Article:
Here are the top business stories making the headlines in the morning newspapers.

Lack of new entrants in North Sea

Fiscal complexity and uncertainty around tax are being blamed for a lack of new entrants into the UK offshore oil and gas sector.

Energy Voice says that, while there have been a number of mergers and acquisitions in the basin completed in the last year or so, in the main, deals have involved familiar faces.

“It is the same names that keep popping up and buying North Sea assets and companies,” says Nadine Amr, a partner in the energy transactions and projects team at Vinson & Elkins.

“It doesn’t feel like there are too many new entrants - and maybe that’s due to the complex nature of UK tax rules, and the fact that the fiscal regime has been changing and there’s a lot of uncertainty.”

Yousaf says nothing unusual in warrant timing

Scotland's First Minister has said there was nothing unusual in the timing of a warrant to search his predecessor's home.

It emerged on Tuesday that police asked for permission to search Nicola Sturgeon's house and the SNP HQ during the party's leadership contest.

The request was not granted until two weeks later - after the contest ended.

Humza Yousaf said he did not believe the Crown Office took decisions "based on election contests or politics".

The BBC says there have been suggestions that the delay avoided any damage to his campaign to succeed Ms Sturgeon as first minister and SNP leader.

Mr Yousaf, who was the preferred choice of the SNP hierarchy, narrowly defeated Kate Forbes when the leadership result was announced.

McColl would only pay £1 for Ferguson shipyard

The former owner of Ferguson shipyard would take it over again, but he would only pay £1.

Jim McColl also said the second of two overbudget CalMac ferries being built at the Port Glasgow site should have been scrapped four years ago.

He blamed a flawed concept design and interference by state-owned ferries agency CMAL for delays and extra costs.

CMAL has insisted the problems stem from "catastrophic contractor failure" during Mr McColl's time in charge.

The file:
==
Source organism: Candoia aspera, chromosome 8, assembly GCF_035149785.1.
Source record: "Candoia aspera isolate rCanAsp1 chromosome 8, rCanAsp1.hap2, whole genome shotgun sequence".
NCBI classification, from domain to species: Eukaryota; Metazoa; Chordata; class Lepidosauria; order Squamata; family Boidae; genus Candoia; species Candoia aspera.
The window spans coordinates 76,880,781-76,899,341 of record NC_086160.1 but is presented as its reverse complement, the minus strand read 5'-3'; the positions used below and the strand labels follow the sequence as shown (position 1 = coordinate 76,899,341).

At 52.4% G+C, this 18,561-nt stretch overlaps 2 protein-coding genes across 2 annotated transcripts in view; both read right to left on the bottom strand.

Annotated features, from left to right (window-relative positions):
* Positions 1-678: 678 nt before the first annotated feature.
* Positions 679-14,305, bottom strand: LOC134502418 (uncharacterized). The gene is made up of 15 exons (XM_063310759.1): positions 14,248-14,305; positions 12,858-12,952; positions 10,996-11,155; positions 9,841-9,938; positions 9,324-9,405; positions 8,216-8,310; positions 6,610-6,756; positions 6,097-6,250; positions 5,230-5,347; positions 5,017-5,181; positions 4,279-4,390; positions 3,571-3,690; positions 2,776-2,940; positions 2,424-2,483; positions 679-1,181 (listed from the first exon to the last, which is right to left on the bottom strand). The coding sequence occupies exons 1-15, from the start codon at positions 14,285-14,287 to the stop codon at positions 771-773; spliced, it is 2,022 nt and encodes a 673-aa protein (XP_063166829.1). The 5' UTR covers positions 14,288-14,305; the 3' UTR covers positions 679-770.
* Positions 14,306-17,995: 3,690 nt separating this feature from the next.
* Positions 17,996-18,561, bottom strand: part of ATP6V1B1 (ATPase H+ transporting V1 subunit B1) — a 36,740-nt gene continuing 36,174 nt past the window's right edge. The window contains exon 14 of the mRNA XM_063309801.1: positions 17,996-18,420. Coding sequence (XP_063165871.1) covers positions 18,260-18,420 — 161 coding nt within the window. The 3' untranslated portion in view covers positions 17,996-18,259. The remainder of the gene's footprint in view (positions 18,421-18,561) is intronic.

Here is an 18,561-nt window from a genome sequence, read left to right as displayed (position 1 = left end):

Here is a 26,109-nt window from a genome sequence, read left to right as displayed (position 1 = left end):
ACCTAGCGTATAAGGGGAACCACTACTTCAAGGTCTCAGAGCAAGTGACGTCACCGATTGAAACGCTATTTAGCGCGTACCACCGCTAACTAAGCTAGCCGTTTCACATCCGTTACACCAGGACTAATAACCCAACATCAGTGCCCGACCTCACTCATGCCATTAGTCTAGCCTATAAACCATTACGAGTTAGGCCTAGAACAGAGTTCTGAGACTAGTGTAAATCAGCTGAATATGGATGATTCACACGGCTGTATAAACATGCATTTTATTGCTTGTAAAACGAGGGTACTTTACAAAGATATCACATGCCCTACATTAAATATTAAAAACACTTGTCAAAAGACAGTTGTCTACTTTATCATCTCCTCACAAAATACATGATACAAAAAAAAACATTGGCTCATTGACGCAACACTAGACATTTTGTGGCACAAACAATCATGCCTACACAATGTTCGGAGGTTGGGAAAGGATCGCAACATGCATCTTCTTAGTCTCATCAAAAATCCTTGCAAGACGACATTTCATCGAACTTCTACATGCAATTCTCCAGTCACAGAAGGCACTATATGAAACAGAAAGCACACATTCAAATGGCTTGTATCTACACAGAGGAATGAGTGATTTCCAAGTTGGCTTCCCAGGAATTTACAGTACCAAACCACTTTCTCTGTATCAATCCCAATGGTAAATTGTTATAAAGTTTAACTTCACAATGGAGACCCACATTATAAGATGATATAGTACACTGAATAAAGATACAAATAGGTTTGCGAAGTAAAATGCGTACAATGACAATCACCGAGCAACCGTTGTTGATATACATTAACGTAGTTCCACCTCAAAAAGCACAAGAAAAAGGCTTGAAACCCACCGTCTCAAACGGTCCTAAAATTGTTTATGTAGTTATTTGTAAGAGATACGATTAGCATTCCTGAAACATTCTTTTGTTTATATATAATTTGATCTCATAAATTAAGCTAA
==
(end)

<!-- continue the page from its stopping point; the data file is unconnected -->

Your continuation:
The BBC says that, on Tuesday, the Scottish Government revealed it would be cheaper to order a new ferry elsewhere rather than complete Hull 802 at the nationalised shipyard.

BT to axe many jobs

Telecoms giant BT is to cut up to 55,000 jobs by the end of the decade as it seeks to reduce costs.

The headcount reduction is out of a current workforce of 130,000.

The BBC says the announcement was made as BT reported a 12% drop in profits.

Grain export agreement

An agreement allowing Ukraine to export millions of tonnes of grain through the Black Sea despite the ongoing conflict with Russia has been extended.

The two-month extension, negotiated by the United Nations and Turkey, was announced a day before the previous deal was due to expire.

There had been concerns that Russia could pull out of the pact.

It was first agreed last July following fears of global food shortages as a result of the war in Ukraine.

The BBC says the agreement has been renewed several times since then, despite Russia's criticism of Western sanctions against its agricultural sector.

Scottish Secretary to stand down as MP

Scottish Secretary Alister Jack has confirmed that he will stand down as an MP at the next election.

The BBC says Mr Jack insisted he would not depart earlier, even though he is expected to be offered a peerage in Boris Johnson's resignation honours list.

The Dumfries and Galloway MP said he did not want to trigger a by-election by moving to the House of Lords.

He said his government role was an "enormous privilege" and he planned to continue in it until the next election.

Filling office desks left empty

A council is hoping to fill the desks left empty by home working by turning its headquarters into a "civic hub".

The local authority in the Borders recently revealed that only about 60 of the 400 staff who were previously based at the site now use the building.

It said the cost, time and environmental benefits of a hybrid working model were significant.

It is now looking at opening up the building in Newtown St Boswells for others to use.

The future of the property has been debated for some time after it emerged how low the occupancy rate had become.

The BBC says the new model could involve NHS Borders, leisure and sport body Live Borders and Police Scotland all operating services from the building.

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